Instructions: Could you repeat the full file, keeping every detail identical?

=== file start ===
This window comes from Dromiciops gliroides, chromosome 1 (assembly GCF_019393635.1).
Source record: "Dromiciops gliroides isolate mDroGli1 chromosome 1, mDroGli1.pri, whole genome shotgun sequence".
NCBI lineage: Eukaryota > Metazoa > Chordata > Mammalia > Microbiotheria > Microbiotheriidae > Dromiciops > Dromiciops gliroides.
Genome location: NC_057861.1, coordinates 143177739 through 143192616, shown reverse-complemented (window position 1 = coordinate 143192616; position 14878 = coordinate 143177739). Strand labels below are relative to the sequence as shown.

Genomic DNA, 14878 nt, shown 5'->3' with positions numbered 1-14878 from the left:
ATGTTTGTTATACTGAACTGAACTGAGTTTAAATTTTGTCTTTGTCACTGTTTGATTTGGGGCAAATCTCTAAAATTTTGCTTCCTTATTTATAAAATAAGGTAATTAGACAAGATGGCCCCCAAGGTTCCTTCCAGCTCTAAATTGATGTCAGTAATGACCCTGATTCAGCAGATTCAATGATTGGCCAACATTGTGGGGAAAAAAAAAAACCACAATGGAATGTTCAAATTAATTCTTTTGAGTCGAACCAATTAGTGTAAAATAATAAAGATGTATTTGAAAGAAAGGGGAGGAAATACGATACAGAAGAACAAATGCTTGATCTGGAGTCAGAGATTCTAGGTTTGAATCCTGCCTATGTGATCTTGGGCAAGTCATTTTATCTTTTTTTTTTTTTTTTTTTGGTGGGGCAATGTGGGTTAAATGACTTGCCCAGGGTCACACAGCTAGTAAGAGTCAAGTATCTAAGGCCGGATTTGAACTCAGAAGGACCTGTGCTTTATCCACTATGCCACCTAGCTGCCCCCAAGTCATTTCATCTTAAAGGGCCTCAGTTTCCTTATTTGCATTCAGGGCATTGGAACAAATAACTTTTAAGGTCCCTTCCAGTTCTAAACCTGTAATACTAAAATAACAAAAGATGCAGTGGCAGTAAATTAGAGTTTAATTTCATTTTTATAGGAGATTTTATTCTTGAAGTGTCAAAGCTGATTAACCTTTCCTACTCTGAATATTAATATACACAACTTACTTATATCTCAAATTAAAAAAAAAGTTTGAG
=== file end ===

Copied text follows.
This window comes from Dromiciops gliroides, chromosome 1 (assembly GCF_019393635.1).
Source record: "Dromiciops gliroides isolate mDroGli1 chromosome 1, mDroGli1.pri, whole genome shotgun sequence".
NCBI lineage: Eukaryota > Metazoa > Chordata > Mammalia > Microbiotheria > Microbiotheriidae > Dromiciops > Dromiciops gliroides.
Genome location: NC_057861.1, coordinates 143177739 through 143192616, shown reverse-complemented (window position 1 = coordinate 143192616; position 14878 = coordinate 143177739). Strand labels below are relative to the sequence as shown.

Genomic DNA, 14878 nt, shown 5'->3' with positions numbered 1-14878 from the left:
ATGTTTGTTATACTGAACTGAACTGAGTTTAAATTTTGTCTTTGTCACTGTTTGATTTGGGGCAAATCTCTAAAATTTTGCTTCCTTATTTATAAAATAAGGTAATTAGACAAGATGGCCCCCAAGGTTCCTTCCAGCTCTAAATTGATGTCAGTAATGACCCTGATTCAGCAGATTCAATGATTGGCCAACATTGTGGGGAAAAAAAAAAACCACAATGGAATGTTCAAATTAATTCTTTTGAGTCGAACCAATTAGTGTAAAATAATAAAGATGTATTTGAAAGAAAGGGGAGGAAATACGATACAGAAGAACAAATGCTTGATCTGGAGTCAGAGATTCTAGGTTTGAATCCTGCCTATGTGATCTTGGGCAAGTCATTTTATCTTTTTTTTTTTTTTTTTTTGGTGGGGCAATGTGGGTTAAATGACTTGCCCAGGGTCACACAGCTAGTAAGAGTCAAGTATCTAAGGCCGGATTTGAACTCAGAAGGACCTGTGCTTTATCCACTATGCCACCTAGCTGCCCCCAAGTCATTTCATCTTAAAGGGCCTCAGTTTCCTTATTTGCATTCAGGGCATTGGAACAAATAACTTTTAAGGTCCCTTCCAGTTCTAAACCTGTAATACTAAAATAACAAAAGATGCAGTGGCAGTAAATTAGAGTTTAATTTCATTTTTATAGGAGATTTTATTCTTGAAGTGTCAAAGCTGATTAACCTTTCCTACTCTGAATATTAATATACACAACTTACTTATATCTCAAATTAAAAAAAAAGTTTGAG